Another “bar room” on the public square is shown on an old map of early Andalusia around 1900 recollected by Walter L. Howell and drawn by L. F. Adams in 1950. A population of 400 is noted on the map. I think those Baptist “church ladies” saw to it that the saloons on the square relocated to the boondocks! That was probably after one of those shootouts that occurred on the square as historian Wyley Ward tells about in the findings of his ongoing historical research! Ward is steady in his research of old Andalusia and Covington County there in his Pear Street office where an array of books and booklets he has written on the history of Andalusia are available. Our hats are off to him! His office is on the corner of Yellow River Street! Anyone know where that got its name?

     Remember when – it was said that Old Montezuma down on the Conecuh River was a little village. The history murals at the LBWCC Dream Park portray the Montezuma Trading Post, the settlers moving into the area on covered wagons, the lumberjacks cutting the timber, the farmers planting their crops, and the Spanish traders coming up from Pensacola that frequented the river town!

    Some houses were on the west side of the river, but most of the town was on the east side including a courthouse and other public buildings. An old map shows the trodden path or road crossing the river at the old Bullock Ferry before there was ever a bridge built. Montezuma was the first county seat of Covington County. Then up the Devereaux Hill they came after spring flooding.

     Remember when – there was an Order of the Knights of Pythia established around 1896 in Andalusia. A large group of those gentlemen were photographed in the early 1900s. Google informs me that they were a fraternal organization and secret society that received a charter under an act of the U. S. Congress in 1864. Their ideals were loyalty, honor, and friendship illustrated in an Irish poem and legend. I don’t know of any “Knights” today locally although the order still exists today worldwide. Maybe someone does.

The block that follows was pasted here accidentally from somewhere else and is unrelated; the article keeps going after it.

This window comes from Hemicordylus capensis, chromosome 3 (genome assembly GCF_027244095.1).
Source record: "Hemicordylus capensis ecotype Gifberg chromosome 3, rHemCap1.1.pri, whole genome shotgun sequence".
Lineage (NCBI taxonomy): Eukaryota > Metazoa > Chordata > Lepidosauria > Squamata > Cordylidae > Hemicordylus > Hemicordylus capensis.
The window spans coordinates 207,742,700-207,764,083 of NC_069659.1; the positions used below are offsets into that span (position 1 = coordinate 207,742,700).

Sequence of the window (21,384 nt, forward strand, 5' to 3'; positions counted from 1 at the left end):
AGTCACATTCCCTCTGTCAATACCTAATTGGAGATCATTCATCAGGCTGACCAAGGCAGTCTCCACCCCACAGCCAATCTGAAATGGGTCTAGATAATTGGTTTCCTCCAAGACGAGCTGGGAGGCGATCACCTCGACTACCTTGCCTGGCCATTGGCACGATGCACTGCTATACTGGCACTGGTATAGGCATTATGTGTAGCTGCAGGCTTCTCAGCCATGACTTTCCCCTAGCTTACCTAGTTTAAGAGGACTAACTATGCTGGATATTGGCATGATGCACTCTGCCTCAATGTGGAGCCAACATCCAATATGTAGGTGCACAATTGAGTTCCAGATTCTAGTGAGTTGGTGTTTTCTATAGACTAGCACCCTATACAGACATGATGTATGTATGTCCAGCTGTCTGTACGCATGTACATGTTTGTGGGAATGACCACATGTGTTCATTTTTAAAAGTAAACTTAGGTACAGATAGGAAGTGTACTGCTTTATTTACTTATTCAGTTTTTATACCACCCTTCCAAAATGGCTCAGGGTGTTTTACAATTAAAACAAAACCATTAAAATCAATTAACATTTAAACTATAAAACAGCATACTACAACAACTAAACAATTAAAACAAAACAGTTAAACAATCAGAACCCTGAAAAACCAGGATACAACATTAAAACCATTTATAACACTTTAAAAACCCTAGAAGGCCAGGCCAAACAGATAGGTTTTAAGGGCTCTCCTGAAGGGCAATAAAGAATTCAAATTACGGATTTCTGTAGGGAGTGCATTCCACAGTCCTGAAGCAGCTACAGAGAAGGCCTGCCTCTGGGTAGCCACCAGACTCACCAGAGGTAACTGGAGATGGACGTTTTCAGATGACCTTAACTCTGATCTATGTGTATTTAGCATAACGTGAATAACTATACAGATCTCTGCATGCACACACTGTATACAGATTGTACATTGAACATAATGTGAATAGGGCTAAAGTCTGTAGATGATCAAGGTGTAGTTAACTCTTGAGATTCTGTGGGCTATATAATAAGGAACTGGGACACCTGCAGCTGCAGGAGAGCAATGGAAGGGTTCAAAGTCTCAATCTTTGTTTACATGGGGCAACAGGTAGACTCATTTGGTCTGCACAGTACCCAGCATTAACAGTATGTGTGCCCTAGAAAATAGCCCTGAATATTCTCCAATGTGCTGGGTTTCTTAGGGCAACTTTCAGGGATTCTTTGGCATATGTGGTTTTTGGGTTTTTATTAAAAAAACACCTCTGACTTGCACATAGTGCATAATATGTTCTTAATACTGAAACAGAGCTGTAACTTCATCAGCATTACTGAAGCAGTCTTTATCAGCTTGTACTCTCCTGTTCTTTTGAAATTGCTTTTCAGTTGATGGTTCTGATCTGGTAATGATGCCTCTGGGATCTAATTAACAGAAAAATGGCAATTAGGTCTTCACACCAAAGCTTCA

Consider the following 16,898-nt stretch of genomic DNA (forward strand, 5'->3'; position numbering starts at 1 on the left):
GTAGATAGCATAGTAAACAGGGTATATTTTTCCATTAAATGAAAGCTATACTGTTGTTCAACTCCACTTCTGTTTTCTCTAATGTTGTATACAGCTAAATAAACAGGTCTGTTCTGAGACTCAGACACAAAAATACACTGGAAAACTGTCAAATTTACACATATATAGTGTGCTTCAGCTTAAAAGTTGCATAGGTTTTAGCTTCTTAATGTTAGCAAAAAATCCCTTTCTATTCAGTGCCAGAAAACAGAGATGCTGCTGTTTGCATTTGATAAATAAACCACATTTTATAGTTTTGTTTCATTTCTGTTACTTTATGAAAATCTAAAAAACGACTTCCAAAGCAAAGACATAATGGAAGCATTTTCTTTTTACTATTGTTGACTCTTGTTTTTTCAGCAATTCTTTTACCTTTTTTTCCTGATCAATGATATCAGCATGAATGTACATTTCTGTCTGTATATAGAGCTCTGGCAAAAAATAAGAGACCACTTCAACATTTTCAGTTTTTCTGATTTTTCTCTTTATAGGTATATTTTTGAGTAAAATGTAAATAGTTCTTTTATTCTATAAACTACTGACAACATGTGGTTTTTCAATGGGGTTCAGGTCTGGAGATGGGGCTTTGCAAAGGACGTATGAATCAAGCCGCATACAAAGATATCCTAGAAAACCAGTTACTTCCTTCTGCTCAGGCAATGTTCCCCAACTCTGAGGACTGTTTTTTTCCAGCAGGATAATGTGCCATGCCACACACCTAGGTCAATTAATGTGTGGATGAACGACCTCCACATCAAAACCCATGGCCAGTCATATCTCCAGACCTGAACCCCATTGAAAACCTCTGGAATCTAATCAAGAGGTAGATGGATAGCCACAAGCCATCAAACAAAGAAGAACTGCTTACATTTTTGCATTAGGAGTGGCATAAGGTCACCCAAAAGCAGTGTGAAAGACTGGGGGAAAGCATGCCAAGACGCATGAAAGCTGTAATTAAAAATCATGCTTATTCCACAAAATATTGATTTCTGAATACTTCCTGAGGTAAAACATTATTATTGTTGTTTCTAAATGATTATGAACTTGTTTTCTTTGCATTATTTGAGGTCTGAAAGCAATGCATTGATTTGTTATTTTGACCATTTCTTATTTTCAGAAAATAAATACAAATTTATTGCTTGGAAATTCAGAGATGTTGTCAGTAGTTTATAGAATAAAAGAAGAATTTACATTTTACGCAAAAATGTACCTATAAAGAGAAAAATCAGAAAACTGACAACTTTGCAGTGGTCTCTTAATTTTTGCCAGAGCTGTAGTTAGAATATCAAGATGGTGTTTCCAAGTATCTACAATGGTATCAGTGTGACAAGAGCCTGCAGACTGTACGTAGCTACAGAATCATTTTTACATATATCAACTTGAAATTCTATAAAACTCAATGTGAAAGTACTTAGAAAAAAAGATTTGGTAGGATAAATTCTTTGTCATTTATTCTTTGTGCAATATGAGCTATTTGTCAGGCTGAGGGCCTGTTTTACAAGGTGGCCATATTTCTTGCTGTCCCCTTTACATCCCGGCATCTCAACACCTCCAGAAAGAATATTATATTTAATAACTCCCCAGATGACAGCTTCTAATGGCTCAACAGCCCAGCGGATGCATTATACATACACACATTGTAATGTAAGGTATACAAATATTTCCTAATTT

Remember whenCoca-Cola glass bottles were stamped on the bottom with the name of each town where Coke was bottled. Andalusia, Alabama is listed on some of those bottles at the Three Notch Museum in the bottle collection.

     Remember when – the grand home of Alsie Riley, son of Malachi and Anna Riley, built in 1920 later became the Methodist parsonage? The new Methodist Church on the corner of Oak and East Three Notch Street was built in 1925 on the adjacent lot. Especially memorable to me is when Rev. and Mrs. Powers McLeod who had twin boys were kept by a sitter in the parsonage one Sunday. They were very young and mischievous, but anyway, they poured out a large can of chocolate syrup in the living room rug during the church hour. The McLeods came home to find the disaster. The church members asked Rev. McLeod, “What in the world did you do?” He patiently replied, “I just rolled up my sleeves and starting cleaning it up!” The home was eventually removed to make way for the present office building beside the main church.

     Remember when – a “white dove” was placed on all of the casket sprays that came into Mrs. Georgia Marshall’s funeral home there on North Cotton Street. She was a grand lady and always involved in every aspect of the activities of the local community.

     Remember when – there were two entrance doors at the Covington Stores department store, the former Shreve building on the east Court Square. One door opened to the men’s side, the other was considered the main corner entrance, and it led to the women’s section. This was Andalusia’s largest department store at one time. No need for ladies to “trek” out of town for the latest in fashion!